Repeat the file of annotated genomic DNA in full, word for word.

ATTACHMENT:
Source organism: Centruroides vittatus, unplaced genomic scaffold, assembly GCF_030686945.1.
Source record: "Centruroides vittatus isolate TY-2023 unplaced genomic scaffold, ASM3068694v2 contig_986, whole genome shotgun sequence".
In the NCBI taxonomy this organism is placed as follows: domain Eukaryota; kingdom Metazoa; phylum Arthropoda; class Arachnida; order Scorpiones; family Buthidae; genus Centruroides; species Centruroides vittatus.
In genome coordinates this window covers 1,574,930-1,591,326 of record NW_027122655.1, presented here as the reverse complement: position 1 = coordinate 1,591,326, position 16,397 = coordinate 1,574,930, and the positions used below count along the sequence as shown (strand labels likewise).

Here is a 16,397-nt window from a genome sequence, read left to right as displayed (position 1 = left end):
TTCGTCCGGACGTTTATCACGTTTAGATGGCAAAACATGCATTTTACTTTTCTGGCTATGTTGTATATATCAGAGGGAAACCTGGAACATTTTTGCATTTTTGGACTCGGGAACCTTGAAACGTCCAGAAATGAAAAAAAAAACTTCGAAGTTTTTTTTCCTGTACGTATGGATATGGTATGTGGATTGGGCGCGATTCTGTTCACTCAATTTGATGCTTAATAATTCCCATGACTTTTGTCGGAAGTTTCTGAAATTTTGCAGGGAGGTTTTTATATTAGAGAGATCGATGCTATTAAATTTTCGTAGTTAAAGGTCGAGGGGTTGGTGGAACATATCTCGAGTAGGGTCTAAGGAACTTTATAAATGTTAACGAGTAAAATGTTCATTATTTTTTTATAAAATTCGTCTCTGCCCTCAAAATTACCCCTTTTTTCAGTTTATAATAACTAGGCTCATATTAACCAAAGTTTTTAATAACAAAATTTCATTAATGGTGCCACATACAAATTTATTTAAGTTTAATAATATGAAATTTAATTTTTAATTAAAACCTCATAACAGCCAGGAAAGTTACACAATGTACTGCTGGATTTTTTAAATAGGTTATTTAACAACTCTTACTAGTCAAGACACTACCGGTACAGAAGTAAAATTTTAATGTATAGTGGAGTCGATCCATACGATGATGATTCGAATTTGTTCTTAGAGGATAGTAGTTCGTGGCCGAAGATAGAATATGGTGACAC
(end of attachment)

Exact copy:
Source organism: Centruroides vittatus, unplaced genomic scaffold, assembly GCF_030686945.1.
Source record: "Centruroides vittatus isolate TY-2023 unplaced genomic scaffold, ASM3068694v2 contig_986, whole genome shotgun sequence".
In the NCBI taxonomy this organism is placed as follows: domain Eukaryota; kingdom Metazoa; phylum Arthropoda; class Arachnida; order Scorpiones; family Buthidae; genus Centruroides; species Centruroides vittatus.
In genome coordinates this window covers 1,574,930-1,591,326 of record NW_027122655.1, presented here as the reverse complement: position 1 = coordinate 1,591,326, position 16,397 = coordinate 1,574,930, and the positions used below count along the sequence as shown (strand labels likewise).

Here is a 16,397-nt window from a genome sequence, read left to right as displayed (position 1 = left end):
TTCGTCCGGACGTTTATCACGTTTAGATGGCAAAACATGCATTTTACTTTTCTGGCTATGTTGTATATATCAGAGGGAAACCTGGAACATTTTTGCATTTTTGGACTCGGGAACCTTGAAACGTCCAGAAATGAAAAAAAAAACTTCGAAGTTTTTTTTCCTGTACGTATGGATATGGTATGTGGATTGGGCGCGATTCTGTTCACTCAATTTGATGCTTAATAATTCCCATGACTTTTGTCGGAAGTTTCTGAAATTTTGCAGGGAGGTTTTTATATTAGAGAGATCGATGCTATTAAATTTTCGTAGTTAAAGGTCGAGGGGTTGGTGGAACATATCTCGAGTAGGGTCTAAGGAACTTTATAAATGTTAACGAGTAAAATGTTCATTATTTTTTTATAAAATTCGTCTCTGCCCTCAAAATTACCCCTTTTTTCAGTTTATAATAACTAGGCTCATATTAACCAAAGTTTTTAATAACAAAATTTCATTAATGGTGCCACATACAAATTTATTTAAGTTTAATAATATGAAATTTAATTTTTAATTAAAACCTCATAACAGCCAGGAAAGTTACACAATGTACTGCTGGATTTTTTAAATAGGTTATTTAACAACTCTTACTAGTCAAGACACTACCGGTACAGAAGTAAAATTTTAATGTATAGTGGAGTCGATCCATACGATGATGATTCGAATTTGTTCTTAGAGGATAGTAGTTCGTGGCCGAAGATAGAATATGGTGACAC